Oliva’s mother [in The Unbreakable Heart of Oliva Denaro by Viola Ardone, HarperVia], is rejected by all the “scissor-tongues” in the provincial Sicilian town because she is Calabrian. The challenge was how to render the gulf between two dialects when any attempt at finding regional equivalents in English would carry too many connotations and would be presumptuously culturally-specific (if I chose two regions in the UK, for example, would an Indian, Australian or American reader appreciate the differences?). Once it was established that the mother mutters imprecations or yells at her family in a Calabrian dialect that nobody understands when she is angry or frustrated —which is almost always— the solution was quite straight-forward: to reflect her character, social status and point of view in her direct speech and add to the reporting verb, “she muttered in Calabrian” or “she yelled in her dialect.”

Clarissa Botsford, Italian-English translator

 

As a rule, and depending on the volume of dialect in the novel I am translating, I am inclined to leave as much of it in the original, in italics, either immediately followed by a translation or a paraphrase. Too many occurrences of paraphrasing can make the English version heavy, so, for the sake of elegance, when absolutely required, I have also been known on occasion to add a little something to the response of another character, so that his or her reaction makes the meaning of the words spoken by his or her interlocutor clearer. If this word or expression is used many times in the original text, I will paraphrase or translate it only once and trust the reader to remember its meaning either consciously or else absorb it into his or her imagination.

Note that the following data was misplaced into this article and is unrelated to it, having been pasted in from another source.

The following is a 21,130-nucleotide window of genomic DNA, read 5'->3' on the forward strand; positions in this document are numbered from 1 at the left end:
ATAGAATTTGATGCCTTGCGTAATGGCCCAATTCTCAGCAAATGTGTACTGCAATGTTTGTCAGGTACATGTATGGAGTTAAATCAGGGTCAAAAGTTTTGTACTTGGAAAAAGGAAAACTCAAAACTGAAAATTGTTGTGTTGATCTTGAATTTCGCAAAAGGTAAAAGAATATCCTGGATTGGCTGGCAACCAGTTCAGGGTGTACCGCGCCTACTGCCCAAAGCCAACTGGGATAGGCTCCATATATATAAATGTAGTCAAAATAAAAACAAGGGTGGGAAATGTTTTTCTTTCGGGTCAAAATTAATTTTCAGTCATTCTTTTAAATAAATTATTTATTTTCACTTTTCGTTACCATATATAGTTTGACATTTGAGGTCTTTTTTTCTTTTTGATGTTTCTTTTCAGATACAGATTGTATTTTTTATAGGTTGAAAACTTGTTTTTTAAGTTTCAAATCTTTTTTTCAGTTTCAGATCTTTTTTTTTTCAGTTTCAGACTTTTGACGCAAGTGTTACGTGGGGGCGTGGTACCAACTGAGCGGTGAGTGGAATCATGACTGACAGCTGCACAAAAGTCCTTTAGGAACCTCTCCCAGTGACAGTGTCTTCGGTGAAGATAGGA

I often wish that Anglophone publishers were not so opposed to explanatory footnotes, especially when a dialectal idiom is particularly colourful or when it refers to an event in history or a religious belief. Returning to the subject of insults, what would be an Anglophone copy editor-acceptable translation of the Roman Mortacci loro? “Damn them”? Powerful message a couple of centuries ago, when summoning damnation on someone was the worst possible fate you could wish them, but nowadays diluted into your garden variety, unimaginative verbal abuse that far from reproduces the creativity behind Mortacci loro, which is not, in fact, a curse, but an offence to the interlocutor’s very ancestors for being a bad lot, a very bad lot.
Another favourite expression of mine in romanesco is E’ come cercà Maria pe’ Roma. Literally, it means, “Like looking for Mary in Rome”. “Like looking for a needle in a haystack” is such a poor equivalent and nowhere near illustrates the wild goose chase involved in finding a woman called Mary in a city that is the historical capital of the Christian Church. I know that when I read books in non-English translation, I welcome such titbits expanded on in footnotes. After all, reading a novel isn’t just about following the plot. As things stand in the current trend, we feel that footnotes disrupt the flow of reading. Perhaps, publishing budgets allowing for an extra page in the book, we could add a glossary of the most choice dialectal items featured in the novel, for those readers interested in etymology and history of language.